Why? Because this is how we get to tipping points. Whether it’s moving our food systems to regenerative agriculture, or shifting our energy systems to renewables, or helping women and girls take up their rightful place in developing economies, change will be driven by a critical mass of leading companies raising standards and accelerating the pace of change for everybody else. Of course business cannot drive change alone – government must set the right frameworks, incentives and regulations and civil society has its vital role too. But the private sector brings speed, scale and innovation to the mix. And if we can secure this critical mass of leaders in key sectors, the dominos can really begin to fall.

 I believe it’s possible. In the last 18 months, even with the pandemic, corporate momentum behind the responsible business agenda has grown at a rate which would have been unimaginable just a few years ago. It’s hard, painstaking work and every courageous CEO looking to take their company on this journey needs support and partnership. It’s another reason to spend less time debating why purpose matters, focusing instead on how companies achieve it.

2. Higher ambition to counter climate fatigue

 2022 is set to be an emotional paradox. On climate, especially, humankind is doing more than ever, in terms of governments and companies setting targets to cut greenhouse gases and restore nature. So on the one hand we feel better. On the other, however, many people are starting to feel tired and overwhelmed. It feels as though the more we do, the further away we are from our goals. This is because climate change is an exponential problem – the worse it gets, the faster it gets. Even though we are doing more, the gap between our actions and our needs continues to grow.

There is no easy answer to this but we can pre-empt some of the fatigue and frustration already beginning to manifest. It falls to leaders, in business and in politics, to offer people a compelling vision and plan for how we, together, can step up to our historic challenges. It’s not about any one government or C-Suite having every answer. Indeed no one does and overpromising is counterproductive. But it is about elevating our ambition to match our challenges. Nation X or Company Y promising to get its act together by 2050, or 2060 or 2070 is too little, too late. Very soon such ill-fated incrementalism will really start to feed people’s collective despair, and this risks slowing us down even more. It’s very difficult to drive change in an organisation or a society when the people within it feel hopeless or scared.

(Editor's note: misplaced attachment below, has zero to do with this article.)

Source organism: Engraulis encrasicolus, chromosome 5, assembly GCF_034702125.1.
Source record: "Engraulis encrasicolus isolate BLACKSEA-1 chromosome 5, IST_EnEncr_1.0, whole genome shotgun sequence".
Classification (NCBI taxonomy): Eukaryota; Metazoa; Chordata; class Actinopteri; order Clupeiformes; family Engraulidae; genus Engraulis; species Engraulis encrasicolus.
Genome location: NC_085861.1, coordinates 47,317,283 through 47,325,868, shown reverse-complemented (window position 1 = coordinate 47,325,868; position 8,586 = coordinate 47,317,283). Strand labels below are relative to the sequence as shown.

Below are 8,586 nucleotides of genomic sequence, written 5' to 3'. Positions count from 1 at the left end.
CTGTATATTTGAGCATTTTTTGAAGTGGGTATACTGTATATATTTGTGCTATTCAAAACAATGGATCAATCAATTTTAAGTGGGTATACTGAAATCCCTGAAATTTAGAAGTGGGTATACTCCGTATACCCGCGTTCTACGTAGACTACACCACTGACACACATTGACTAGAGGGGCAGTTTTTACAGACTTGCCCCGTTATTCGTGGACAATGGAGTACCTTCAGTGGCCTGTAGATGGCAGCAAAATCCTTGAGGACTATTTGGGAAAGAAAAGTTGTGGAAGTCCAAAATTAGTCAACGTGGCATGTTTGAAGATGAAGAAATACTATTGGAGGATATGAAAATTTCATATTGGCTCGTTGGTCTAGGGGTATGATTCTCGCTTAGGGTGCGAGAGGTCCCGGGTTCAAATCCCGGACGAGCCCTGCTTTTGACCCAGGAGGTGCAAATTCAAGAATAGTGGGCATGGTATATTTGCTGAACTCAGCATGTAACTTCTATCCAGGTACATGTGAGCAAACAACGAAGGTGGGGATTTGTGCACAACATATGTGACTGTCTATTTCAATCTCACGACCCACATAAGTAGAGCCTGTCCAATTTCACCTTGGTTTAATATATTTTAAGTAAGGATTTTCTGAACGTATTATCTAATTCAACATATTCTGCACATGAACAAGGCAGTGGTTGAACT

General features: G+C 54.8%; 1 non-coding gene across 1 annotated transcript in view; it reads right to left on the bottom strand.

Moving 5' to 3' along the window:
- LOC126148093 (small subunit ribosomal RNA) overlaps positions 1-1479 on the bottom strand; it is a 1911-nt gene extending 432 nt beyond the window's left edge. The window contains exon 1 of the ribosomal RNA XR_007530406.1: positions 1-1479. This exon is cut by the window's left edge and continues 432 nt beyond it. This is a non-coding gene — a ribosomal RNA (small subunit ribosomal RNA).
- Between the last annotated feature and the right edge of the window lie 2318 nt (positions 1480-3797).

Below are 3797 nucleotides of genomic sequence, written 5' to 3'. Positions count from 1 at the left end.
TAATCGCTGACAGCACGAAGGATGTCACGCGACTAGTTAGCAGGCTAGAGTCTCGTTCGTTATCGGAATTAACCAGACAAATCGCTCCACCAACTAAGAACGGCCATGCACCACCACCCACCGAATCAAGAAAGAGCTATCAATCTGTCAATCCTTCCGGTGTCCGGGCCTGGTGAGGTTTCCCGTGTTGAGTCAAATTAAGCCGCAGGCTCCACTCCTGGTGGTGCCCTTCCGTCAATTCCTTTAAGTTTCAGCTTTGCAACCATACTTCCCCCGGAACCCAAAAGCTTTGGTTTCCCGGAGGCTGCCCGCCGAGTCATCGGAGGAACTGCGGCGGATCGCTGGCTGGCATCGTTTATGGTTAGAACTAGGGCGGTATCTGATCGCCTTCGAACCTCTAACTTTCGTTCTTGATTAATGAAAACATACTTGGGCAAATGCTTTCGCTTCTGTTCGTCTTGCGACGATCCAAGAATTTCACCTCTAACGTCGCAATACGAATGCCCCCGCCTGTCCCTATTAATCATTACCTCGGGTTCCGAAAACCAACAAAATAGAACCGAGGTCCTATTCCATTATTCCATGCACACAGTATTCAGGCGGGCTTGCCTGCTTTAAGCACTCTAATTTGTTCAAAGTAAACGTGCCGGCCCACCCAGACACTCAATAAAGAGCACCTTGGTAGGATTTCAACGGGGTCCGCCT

Higher ambition, by contrast, fosters hope and urgency. Don’t just set the targets you can get away with, set the targets the world needs. There’s no silver bullet pledge or commitment. Higher ambition is a mindset shift, and the overall test for our actions is: will we leave the world better than we find it? This is the whole idea behind Net Positive companies. Don’t just cut your emissions, take Green House Gases out of the atmosphere. Don’t just offset your carbon by planting trees, actively regenerate our soils, forests and oceans. Empower the disempowered across your value chain. Improve the health and well-being of the people whose lives you touch. Help them find truth and work to strengthen the democratic process. Collaborate with your competitors, your critics and politicians to address the challenges we cannot solve alone.